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Prop H8 overturned

United States Federal Judge Vaughn Walker has struck down California’s Proposition 8, restoring marriage equality to California. It is the correct decision and currently stayed, although it will undoubtedly be appealed.

Be on the alert for wingnut and homobigot freakouts, as they obsess over how people they don’t even know, have nothing to do with, never interact with, and that they aren’t remotely affected by, now have more of the rights everyone else has.


Comments on: "Prop H8 overturned" (16)

  1. I guess I just don’t understand why it was an issue to begin with. Those bigots just love to make a huge issue where there isn’t one and then have us all fighting for our basic rights. I wrote my own piece on it on my own website.

    On a side note, we could solve the whole gay marriage issue tomorrow if the government just stopped sanctioning relationships. Do you really need them to endorse your marriage? It just invites them into your bedroom and opens themselves up for massive discrimination cases when they elect to endorse one marriage but not another.

  2. Indeed. No opponent of marriage equality has ever explained to me how same-sex marriage affects them or infringes on their ability to enter into a different-sex marriage. Marriage equality has not made anyone less married.

    And yes, the government should get out of people’s personal relationships. You can go get a “personal relationship contract” (to call it something) that provides the benefits of marriage. If you like, you can go to a church or whereever and have a wedding.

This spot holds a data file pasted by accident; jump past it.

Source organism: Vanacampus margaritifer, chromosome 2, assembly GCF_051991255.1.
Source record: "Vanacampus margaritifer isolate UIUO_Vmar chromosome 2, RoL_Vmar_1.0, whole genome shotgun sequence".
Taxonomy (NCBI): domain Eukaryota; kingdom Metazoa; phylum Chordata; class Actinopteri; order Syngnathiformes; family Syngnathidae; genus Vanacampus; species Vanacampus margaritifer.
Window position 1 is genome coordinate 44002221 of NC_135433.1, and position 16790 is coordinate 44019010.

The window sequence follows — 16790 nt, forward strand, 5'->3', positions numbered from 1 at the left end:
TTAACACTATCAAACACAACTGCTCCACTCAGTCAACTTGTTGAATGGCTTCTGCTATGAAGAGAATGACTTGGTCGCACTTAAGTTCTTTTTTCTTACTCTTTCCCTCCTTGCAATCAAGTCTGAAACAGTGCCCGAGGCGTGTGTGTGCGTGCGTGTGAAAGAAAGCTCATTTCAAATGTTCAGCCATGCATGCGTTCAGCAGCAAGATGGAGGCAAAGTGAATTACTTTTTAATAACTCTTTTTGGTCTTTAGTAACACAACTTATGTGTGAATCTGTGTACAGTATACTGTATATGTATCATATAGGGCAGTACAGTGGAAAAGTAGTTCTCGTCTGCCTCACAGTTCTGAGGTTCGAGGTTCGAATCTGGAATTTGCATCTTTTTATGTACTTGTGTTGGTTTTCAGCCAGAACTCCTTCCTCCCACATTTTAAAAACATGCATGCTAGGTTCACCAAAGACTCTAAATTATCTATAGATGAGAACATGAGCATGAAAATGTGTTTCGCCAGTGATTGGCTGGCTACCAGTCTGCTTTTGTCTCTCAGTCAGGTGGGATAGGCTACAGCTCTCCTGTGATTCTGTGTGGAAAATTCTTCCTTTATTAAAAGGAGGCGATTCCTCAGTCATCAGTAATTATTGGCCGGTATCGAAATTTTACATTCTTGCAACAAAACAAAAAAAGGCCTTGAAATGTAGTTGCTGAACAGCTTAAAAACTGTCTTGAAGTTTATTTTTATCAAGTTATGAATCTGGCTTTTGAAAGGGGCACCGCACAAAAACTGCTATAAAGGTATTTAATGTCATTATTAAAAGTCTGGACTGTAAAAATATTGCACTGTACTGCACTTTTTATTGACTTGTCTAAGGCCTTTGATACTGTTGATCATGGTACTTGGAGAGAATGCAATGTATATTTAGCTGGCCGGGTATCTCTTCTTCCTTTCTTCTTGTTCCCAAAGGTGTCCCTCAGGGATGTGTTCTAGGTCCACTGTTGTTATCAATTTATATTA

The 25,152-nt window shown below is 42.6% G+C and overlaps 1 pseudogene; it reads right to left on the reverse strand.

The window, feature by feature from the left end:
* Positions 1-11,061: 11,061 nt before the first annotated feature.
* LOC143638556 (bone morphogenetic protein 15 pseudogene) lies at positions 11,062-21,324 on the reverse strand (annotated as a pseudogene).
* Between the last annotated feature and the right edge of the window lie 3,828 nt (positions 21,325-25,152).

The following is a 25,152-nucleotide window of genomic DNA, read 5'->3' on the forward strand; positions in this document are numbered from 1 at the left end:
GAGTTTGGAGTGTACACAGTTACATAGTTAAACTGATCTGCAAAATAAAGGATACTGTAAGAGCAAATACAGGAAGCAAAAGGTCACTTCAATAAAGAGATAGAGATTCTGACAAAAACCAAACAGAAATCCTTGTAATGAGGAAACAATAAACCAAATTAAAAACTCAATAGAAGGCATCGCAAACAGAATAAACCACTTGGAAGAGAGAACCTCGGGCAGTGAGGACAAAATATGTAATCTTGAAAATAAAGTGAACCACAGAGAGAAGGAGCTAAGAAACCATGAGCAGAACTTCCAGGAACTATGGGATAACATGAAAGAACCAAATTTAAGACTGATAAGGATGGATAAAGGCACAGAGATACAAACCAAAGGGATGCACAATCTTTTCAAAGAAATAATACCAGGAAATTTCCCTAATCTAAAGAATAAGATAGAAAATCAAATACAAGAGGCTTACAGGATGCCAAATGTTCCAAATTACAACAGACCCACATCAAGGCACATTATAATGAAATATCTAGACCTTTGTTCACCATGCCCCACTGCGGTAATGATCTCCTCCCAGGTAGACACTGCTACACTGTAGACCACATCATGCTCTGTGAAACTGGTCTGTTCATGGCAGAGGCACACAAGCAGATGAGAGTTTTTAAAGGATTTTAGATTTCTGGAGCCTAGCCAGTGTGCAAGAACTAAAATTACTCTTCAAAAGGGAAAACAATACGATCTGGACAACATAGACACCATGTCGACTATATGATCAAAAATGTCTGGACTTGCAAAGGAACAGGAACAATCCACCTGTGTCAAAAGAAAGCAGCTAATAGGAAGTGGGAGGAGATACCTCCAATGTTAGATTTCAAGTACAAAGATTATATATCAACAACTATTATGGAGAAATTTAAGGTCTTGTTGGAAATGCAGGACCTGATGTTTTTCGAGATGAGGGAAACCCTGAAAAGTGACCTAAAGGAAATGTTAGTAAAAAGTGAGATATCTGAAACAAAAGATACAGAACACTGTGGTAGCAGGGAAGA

3. The benefits of marriage are entirely unnecessary anyway. I would rather heteros lose their marriage benefits than we gain ours. Why? they’re unnecessary. They’re nice. They’re not entitled to us or them. But, when they get them but we don’t, that frosts my bum like a three-foot snowcone.

    I once had someone say, “What about hospital visitation rights?” to which I replied, “Marriage has just fucked that up. Without the government stating what is or isn’t a relationship, the hospital would make that decision based on what is best for the hospital and, I would hope at least, that if a guy wanted to see his boyfriend or husband, or whatever he was calling him in this new age of calling the relationship what you want and leaving the government out of it, that it would be in the best interest of the hospital to allow that.”